By bringing engineering into our classrooms, we encourage our students to see the mechanics of the world around them

4 ways to build engineering into your curriculum

By bringing engineering into our classrooms, we encourage our students to see the mechanics of the world around them

Key points:

  • Engineering doesn’t have to be intimidating
  • Engineering helps students learn the mechanics of their world

Engineering is arguably one of the most useful and relevant subjects in our schools today. Its impact on our world cannot be overstated. Engineers are the ones who help humanity reach the moon, explore the depths of the ocean, assist in the treatment of serious illnesses, and even design many of the games our students play.

Unfortunately, engineering can often feel like a separate unit or idea that teachers need to explain. With many of today’s educators already feeling overwhelmed with the responsibilities of teaching, finding ways to seamlessly integrate engineering into the curriculum is essential for both teacher and student success.

Engineering is all about creating and practicing solutions to human problems. It can branch into chemistry, biology, and all fields of science. So, what does that look like in the classroom?

Here are just a few strategies that teachers can use to build engineering into their classroom curriculum:

1. Start Simple: Engineering doesn’t have to be complex to challenge student creativity and critical thinking. Simple activities such as building a glider out of paper and plastic straws or designing ways for a plastic diver to stay afloat in a pool of water can do much to spark student imagination. They are also a good method for promoting soft engineering skills like collaboration and communication.

2. Engineer with a “Hook”: To make content meaningful, students benefit from personal experiences to help “hang” their newfound knowledge on. Use an engineering challenge to create a class-wide experience that all students can relate to as you dive deeper into a specific content area. For instance, if you’re doing a lesson on pollinators, challenge your class to build a pollinator that will have the maximum effect on an environment. Not only does this create practical knowledge, but it also creates a touchstone for future activities.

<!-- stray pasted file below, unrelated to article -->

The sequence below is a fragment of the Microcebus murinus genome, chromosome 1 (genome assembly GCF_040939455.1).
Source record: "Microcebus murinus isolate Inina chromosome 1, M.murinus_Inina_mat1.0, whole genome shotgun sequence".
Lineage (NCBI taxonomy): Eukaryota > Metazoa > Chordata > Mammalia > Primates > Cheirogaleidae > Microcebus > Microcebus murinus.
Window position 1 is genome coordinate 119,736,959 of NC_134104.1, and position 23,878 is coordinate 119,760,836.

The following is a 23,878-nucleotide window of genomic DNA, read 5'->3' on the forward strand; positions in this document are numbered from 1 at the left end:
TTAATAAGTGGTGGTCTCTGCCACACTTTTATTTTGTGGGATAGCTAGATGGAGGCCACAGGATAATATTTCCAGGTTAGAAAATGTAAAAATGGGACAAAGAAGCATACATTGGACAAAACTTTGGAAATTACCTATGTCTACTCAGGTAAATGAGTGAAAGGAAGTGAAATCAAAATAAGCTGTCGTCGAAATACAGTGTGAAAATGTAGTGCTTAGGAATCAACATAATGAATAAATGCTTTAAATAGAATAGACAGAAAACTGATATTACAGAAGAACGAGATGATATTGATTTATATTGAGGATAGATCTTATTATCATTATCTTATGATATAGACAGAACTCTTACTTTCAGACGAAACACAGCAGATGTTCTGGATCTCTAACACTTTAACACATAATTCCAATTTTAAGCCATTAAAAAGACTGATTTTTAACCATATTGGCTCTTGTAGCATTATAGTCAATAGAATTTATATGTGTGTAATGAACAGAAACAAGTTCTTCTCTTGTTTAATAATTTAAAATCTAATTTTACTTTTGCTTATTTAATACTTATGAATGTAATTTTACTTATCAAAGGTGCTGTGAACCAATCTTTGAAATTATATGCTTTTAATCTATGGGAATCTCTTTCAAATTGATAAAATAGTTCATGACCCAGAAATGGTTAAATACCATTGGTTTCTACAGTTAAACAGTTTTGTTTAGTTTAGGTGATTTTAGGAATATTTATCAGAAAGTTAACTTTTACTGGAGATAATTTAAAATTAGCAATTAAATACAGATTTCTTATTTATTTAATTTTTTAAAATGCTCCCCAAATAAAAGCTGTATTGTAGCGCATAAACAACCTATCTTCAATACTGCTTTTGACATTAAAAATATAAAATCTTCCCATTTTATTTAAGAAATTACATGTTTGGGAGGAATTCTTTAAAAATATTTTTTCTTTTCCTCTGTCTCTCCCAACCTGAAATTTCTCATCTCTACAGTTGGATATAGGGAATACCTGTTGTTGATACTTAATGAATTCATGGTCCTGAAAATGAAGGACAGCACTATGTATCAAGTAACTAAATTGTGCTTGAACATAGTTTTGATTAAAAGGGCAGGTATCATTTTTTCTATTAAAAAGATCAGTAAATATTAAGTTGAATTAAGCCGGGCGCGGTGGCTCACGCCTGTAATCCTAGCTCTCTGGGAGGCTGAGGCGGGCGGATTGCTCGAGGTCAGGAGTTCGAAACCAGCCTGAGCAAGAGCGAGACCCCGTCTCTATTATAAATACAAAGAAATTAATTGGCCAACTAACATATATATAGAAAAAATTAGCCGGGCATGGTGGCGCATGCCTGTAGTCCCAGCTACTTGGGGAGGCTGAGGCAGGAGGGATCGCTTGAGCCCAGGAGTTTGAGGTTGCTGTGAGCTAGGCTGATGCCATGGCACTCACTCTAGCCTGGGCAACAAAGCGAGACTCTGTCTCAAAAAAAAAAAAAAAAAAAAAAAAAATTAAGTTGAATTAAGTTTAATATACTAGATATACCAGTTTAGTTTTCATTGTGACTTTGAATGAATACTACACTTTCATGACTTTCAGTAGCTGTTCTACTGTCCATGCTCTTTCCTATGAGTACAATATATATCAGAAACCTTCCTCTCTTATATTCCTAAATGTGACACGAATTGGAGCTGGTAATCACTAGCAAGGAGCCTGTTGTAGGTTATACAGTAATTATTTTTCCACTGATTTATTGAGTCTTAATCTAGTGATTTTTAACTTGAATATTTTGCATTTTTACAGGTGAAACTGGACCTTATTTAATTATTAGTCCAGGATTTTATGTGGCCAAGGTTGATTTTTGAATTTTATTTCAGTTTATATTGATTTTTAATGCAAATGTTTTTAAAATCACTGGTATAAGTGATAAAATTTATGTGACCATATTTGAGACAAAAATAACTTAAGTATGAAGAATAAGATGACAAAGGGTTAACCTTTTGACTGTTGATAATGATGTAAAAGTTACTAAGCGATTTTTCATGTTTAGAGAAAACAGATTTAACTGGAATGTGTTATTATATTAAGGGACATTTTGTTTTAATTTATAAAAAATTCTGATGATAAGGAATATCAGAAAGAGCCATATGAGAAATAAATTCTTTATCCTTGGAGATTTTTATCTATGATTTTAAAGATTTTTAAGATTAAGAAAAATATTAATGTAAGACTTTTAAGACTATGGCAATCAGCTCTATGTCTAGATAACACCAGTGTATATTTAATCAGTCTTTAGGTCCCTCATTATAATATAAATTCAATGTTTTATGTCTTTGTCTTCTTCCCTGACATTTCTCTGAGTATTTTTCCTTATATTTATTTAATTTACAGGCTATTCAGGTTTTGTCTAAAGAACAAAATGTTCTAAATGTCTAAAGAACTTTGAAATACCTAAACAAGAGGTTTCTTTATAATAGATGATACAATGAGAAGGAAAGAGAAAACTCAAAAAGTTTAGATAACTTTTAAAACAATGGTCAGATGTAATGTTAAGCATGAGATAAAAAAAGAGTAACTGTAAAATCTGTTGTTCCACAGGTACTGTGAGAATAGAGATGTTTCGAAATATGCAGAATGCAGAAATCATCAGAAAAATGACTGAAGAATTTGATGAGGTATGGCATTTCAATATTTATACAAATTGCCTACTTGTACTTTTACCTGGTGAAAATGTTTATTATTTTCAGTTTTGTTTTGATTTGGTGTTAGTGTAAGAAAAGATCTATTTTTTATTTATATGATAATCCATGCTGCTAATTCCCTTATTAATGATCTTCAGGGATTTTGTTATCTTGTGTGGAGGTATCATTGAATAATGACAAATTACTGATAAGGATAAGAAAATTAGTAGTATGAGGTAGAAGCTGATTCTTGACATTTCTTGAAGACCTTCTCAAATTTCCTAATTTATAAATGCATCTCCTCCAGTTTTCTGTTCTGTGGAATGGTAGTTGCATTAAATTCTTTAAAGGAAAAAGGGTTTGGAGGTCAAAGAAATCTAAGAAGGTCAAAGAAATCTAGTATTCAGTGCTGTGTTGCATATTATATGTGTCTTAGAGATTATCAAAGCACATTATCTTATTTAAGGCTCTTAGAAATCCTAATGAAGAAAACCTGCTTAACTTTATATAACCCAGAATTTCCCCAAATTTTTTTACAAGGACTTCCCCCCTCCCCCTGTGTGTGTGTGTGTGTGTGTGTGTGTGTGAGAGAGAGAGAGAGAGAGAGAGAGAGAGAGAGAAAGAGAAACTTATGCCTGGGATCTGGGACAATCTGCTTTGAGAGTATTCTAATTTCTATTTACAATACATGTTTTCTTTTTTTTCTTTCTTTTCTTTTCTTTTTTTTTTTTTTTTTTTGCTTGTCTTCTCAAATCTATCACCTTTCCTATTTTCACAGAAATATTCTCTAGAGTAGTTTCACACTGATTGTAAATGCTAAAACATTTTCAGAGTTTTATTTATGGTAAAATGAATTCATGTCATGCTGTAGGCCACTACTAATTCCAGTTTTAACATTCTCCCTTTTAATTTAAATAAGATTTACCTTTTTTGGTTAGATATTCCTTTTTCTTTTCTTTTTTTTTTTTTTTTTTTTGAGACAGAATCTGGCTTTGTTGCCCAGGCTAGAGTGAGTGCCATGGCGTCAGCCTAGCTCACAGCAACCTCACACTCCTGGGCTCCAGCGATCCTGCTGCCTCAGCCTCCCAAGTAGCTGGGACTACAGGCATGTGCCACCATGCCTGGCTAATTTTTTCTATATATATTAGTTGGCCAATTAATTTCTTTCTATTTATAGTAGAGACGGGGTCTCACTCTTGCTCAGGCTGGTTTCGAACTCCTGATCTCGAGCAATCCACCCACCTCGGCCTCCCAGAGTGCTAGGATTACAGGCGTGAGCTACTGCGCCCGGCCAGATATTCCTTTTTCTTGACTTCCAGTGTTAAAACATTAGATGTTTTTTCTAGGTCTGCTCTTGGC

3. Engineering as Assessment: Without thinking about the science behind engineering, a STEM activity may just turn into craft time. By crafting criteria and constraints to a particular engineering challenge with scientific principles in mind, engineering can become a great form of assessment. For example, if you are studying forces and motion, use the “Heavy Lifting” activity to assess students’ understanding of balanced and unbalanced forces.

4. Integrate Engineering as Practices: Engineering isn’t just building and designing things! An important part of engineering and implementing it in our classrooms is getting students to THINK like engineers. There are several ways this can be accomplished, from having students construct their own criteria for specific problems to using peer evaluations as a way of helping students optimize or improve their solutions. Additionally, this is a great way of encouraging students’ social-emotional development.

*Bonus Point: Engineering challenges can often require a lot of material. While seeking out grants and funding is one avenue to obtaining materials for your classroom, there is another possibility if you happen to live in the state of Michigan. Contact the Michigan Department of Transportation to receive free materials for engineering challenges.

By bringing engineering into our classrooms, we encourage our students to see the mechanics of the world around them. Something as simple as a passing car or a light switch can become a source of curiosity and creativity, while pushing them to consider solutions for many of today’s pressing problems. It’s education like this that changes the world – so let’s make sure it has a place in our classrooms.   

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